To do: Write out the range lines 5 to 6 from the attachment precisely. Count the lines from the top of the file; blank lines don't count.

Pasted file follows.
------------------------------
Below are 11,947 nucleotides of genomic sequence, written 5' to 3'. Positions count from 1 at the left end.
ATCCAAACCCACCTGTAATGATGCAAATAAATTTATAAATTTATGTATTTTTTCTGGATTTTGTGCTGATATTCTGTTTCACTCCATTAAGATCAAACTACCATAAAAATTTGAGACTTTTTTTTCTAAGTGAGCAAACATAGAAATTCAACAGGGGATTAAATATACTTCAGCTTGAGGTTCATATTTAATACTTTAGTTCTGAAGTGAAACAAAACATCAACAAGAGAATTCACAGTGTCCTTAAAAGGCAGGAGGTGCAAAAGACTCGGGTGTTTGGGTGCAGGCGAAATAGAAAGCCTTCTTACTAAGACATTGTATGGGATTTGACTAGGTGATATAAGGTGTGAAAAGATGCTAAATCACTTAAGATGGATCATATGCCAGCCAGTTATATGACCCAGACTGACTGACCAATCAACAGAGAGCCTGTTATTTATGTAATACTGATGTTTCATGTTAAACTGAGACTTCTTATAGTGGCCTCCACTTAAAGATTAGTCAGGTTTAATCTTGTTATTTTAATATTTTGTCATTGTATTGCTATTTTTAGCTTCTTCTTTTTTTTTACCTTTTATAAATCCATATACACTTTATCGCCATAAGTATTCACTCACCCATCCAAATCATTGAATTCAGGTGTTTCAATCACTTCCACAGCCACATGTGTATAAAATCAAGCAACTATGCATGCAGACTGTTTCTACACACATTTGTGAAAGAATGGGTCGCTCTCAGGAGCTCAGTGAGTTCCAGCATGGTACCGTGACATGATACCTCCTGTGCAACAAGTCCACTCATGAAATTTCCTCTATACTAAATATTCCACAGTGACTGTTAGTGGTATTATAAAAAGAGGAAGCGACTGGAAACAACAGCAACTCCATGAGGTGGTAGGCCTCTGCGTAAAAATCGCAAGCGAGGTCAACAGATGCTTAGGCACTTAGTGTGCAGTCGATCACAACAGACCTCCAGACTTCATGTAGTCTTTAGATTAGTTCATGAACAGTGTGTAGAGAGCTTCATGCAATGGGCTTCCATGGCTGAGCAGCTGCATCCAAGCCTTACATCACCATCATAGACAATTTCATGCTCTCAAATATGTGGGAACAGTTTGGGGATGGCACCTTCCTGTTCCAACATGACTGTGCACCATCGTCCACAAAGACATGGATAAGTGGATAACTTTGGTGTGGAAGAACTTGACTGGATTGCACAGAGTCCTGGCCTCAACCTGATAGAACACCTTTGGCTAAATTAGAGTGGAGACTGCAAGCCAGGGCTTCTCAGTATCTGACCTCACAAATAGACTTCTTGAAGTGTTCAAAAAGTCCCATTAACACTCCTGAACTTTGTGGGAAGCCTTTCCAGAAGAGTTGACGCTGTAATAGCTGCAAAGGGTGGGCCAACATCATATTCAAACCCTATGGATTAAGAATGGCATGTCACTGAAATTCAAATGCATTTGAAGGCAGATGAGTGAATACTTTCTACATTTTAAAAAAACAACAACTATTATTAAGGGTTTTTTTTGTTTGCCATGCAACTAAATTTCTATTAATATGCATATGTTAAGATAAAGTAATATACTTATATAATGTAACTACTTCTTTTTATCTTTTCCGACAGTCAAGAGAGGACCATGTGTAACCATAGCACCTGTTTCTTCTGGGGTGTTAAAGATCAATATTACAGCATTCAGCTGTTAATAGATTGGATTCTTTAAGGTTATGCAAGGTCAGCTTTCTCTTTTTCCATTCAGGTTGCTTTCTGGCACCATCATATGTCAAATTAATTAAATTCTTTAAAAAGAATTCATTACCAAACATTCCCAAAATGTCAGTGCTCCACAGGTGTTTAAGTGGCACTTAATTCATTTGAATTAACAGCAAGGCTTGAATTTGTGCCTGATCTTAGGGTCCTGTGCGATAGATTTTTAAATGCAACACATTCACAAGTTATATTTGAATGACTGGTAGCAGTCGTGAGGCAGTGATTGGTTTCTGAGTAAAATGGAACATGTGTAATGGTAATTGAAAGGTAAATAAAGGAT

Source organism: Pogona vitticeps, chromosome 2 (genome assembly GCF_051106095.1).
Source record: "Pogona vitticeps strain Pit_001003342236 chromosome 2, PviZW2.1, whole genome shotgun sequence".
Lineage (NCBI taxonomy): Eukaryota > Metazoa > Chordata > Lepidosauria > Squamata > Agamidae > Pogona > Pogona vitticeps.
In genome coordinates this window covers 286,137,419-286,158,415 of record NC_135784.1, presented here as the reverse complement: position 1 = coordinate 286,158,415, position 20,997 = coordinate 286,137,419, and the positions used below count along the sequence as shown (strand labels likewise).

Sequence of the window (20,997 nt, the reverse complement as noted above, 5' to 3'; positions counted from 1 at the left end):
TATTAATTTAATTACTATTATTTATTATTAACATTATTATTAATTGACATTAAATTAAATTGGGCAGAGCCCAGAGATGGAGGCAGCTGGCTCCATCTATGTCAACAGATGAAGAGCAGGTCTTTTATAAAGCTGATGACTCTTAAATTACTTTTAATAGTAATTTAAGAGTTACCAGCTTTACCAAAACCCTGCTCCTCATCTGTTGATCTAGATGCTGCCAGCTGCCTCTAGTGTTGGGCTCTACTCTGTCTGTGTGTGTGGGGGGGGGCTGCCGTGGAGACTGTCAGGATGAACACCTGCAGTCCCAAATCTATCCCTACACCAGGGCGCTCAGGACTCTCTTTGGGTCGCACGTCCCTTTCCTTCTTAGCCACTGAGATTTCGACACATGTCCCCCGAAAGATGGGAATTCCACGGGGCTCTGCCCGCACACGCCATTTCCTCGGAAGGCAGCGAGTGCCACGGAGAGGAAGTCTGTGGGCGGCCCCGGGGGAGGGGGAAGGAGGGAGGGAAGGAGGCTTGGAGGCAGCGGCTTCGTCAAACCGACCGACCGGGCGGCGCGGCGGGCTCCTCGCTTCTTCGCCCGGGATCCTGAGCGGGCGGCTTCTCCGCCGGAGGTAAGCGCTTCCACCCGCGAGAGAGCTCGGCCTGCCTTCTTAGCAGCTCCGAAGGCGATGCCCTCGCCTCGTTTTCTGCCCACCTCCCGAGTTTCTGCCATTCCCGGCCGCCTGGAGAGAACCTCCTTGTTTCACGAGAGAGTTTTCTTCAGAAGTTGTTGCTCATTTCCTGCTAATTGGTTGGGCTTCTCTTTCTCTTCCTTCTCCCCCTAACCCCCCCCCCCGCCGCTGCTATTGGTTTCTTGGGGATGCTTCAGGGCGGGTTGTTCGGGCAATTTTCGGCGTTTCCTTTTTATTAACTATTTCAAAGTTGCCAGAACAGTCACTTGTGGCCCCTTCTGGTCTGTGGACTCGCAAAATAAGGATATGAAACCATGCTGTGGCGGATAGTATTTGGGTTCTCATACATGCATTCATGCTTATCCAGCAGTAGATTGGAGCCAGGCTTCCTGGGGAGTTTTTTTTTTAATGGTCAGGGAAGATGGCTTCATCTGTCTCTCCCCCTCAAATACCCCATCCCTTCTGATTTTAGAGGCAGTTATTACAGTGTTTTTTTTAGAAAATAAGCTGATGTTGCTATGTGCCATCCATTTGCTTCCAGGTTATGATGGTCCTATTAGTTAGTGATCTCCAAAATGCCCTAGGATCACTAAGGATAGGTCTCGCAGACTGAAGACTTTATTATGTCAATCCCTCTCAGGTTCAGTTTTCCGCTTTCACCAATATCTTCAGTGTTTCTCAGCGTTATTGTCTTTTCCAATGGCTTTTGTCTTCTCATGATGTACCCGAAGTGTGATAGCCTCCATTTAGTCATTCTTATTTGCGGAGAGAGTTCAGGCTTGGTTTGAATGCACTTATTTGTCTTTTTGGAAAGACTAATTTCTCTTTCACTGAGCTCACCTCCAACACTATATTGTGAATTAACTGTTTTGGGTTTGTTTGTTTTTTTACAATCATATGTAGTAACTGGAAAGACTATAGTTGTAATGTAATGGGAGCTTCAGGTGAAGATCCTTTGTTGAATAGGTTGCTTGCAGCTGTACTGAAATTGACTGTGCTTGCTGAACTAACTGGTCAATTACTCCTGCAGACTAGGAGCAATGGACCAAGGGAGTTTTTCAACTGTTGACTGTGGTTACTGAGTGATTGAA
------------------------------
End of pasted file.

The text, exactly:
Lineage (NCBI taxonomy): Eukaryota > Metazoa > Chordata > Lepidosauria > Squamata > Agamidae > Pogona > Pogona vitticeps.
In genome coordinates this window covers 286,137,419-286,158,415 of record NC_135784.1, presented here as the reverse complement: position 1 = coordinate 286,158,415, position 20,997 = coordinate 286,137,419, and the positions used below count along the sequence as shown (strand labels likewise).